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Rhode Island: Red Light Cameras Do Not Reduce Accidents
Despite 8651 tickets issued, red light cameras have not reduced accidents in Providence, Rhode Island.

Providence, RI mayor
After one year, the set of fifteen red light cameras installed in Providence, Rhode Island have failed to produce any measurable safety benefits -- contrary to the promises made when the devices were installed. Although the number of accidents at intersections has not declined, Providence intends to add even more cameras to city streets for safety reasons.

As Mayor David N. Cicilline stated in a March 23, 2006 press release, the program's initial goal was, "deterring people from causing accidents by running red lights."

The system was also expected to generate $1.9 million in revenue for the fiscal year. So far, it has issued 8651 tickets worth $648,825. Paid citations generated $315,297 with the state taking $105,000 and Affiliated Computer Services (ACS) taking $153,673. ACS operates every aspect of the program in return for its cut of the revenue.

"In most instances, the private company responsible for the cameras gets a 'kickback' for every ticket issued," Rhode Island ACLU Executive Director Steven Brown wrote to Cicilline when the proposal was first aired. "It is thus in their best interest -- as well as the city's -- to have people running red lights. This is precisely the opposite of what the city's goal should be -- ensuring better safety at dangerous intersections."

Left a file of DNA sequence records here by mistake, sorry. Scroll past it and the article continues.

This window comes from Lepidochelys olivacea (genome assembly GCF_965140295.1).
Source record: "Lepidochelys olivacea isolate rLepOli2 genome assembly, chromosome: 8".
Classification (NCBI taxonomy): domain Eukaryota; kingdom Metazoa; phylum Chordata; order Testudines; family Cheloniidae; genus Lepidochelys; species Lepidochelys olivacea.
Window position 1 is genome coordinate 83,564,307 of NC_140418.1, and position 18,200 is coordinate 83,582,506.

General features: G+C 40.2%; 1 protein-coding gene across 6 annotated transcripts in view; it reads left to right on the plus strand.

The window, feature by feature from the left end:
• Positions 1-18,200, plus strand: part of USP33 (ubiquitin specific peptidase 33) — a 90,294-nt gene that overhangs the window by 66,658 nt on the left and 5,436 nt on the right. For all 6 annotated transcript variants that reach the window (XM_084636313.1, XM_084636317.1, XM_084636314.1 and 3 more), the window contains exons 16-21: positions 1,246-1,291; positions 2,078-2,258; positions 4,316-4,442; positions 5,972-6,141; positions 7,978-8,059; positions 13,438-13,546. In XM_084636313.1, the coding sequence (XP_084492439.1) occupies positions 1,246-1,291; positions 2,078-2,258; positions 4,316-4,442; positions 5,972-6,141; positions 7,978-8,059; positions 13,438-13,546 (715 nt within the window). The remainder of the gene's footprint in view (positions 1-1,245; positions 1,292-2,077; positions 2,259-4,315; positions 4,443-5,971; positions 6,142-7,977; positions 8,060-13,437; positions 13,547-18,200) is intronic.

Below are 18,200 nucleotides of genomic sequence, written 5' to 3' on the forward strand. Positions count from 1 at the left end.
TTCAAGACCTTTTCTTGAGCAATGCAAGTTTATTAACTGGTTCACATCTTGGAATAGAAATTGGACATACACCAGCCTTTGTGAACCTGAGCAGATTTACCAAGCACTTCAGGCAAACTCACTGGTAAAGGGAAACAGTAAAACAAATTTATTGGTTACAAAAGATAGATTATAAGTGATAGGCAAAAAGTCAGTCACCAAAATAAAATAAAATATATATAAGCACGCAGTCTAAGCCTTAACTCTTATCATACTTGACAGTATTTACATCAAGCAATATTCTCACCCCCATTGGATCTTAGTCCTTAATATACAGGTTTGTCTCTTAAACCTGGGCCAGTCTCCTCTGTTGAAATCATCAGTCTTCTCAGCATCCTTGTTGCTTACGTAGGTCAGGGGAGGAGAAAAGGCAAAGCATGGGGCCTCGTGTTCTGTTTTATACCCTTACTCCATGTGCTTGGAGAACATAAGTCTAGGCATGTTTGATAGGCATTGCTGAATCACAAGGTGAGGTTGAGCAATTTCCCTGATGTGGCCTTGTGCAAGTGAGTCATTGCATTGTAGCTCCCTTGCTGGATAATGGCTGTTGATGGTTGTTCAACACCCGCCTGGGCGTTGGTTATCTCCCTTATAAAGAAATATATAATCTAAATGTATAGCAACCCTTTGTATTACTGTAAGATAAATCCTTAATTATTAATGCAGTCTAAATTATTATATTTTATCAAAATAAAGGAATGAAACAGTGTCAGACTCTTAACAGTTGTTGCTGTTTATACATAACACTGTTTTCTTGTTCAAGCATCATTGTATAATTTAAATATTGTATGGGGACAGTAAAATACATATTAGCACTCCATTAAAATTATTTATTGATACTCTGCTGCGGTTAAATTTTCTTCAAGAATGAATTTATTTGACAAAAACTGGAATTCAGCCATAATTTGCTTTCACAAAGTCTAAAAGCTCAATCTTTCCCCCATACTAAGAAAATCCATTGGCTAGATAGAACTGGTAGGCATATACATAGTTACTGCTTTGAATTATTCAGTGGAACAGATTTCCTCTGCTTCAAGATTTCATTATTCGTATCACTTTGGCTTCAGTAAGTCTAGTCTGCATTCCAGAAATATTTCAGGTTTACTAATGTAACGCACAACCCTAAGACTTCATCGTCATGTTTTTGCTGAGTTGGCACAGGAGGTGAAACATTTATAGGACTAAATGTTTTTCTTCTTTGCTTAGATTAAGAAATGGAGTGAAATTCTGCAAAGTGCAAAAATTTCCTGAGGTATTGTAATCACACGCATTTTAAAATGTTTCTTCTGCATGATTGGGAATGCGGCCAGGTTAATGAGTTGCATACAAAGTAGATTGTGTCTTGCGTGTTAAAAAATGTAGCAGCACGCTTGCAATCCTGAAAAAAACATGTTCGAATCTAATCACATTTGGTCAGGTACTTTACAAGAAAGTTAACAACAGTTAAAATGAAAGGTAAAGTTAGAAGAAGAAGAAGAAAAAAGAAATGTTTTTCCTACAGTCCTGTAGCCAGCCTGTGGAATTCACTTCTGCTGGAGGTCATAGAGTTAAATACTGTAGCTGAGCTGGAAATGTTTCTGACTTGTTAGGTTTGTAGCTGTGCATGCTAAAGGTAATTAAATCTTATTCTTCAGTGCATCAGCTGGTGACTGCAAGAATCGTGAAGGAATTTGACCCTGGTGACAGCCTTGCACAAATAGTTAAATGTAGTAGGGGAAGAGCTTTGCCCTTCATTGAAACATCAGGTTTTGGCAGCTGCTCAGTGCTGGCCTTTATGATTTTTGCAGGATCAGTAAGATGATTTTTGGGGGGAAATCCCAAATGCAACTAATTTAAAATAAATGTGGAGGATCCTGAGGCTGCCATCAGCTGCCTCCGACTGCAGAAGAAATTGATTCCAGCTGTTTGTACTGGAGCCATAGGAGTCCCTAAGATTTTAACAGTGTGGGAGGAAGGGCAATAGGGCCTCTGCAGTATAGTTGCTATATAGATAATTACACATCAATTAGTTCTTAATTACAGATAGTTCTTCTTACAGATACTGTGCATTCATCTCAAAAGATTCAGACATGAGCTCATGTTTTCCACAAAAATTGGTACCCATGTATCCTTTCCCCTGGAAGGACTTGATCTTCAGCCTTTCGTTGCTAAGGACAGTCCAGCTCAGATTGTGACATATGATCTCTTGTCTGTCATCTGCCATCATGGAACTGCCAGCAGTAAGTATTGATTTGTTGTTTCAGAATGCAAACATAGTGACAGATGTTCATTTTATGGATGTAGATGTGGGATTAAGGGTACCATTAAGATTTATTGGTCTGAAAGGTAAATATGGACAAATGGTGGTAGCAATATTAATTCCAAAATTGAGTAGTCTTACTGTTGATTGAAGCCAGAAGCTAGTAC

City revenue official Alan R. Sepe believes changes will be made to bring in more profit from the program.

"I know the city's not making as much right now on the revenue side, Sepe told the Providence Journal. "Eventually it will."

The program could come to an end as the legislation authorizing red light cameras in Rhode Island expires in July 2008. The cameras will shut down if the legislature declines to re-authorize them.

Source: Effectiveness of red-light cameras not yet in focus (Providence Journal (RI), 4/26/2007)

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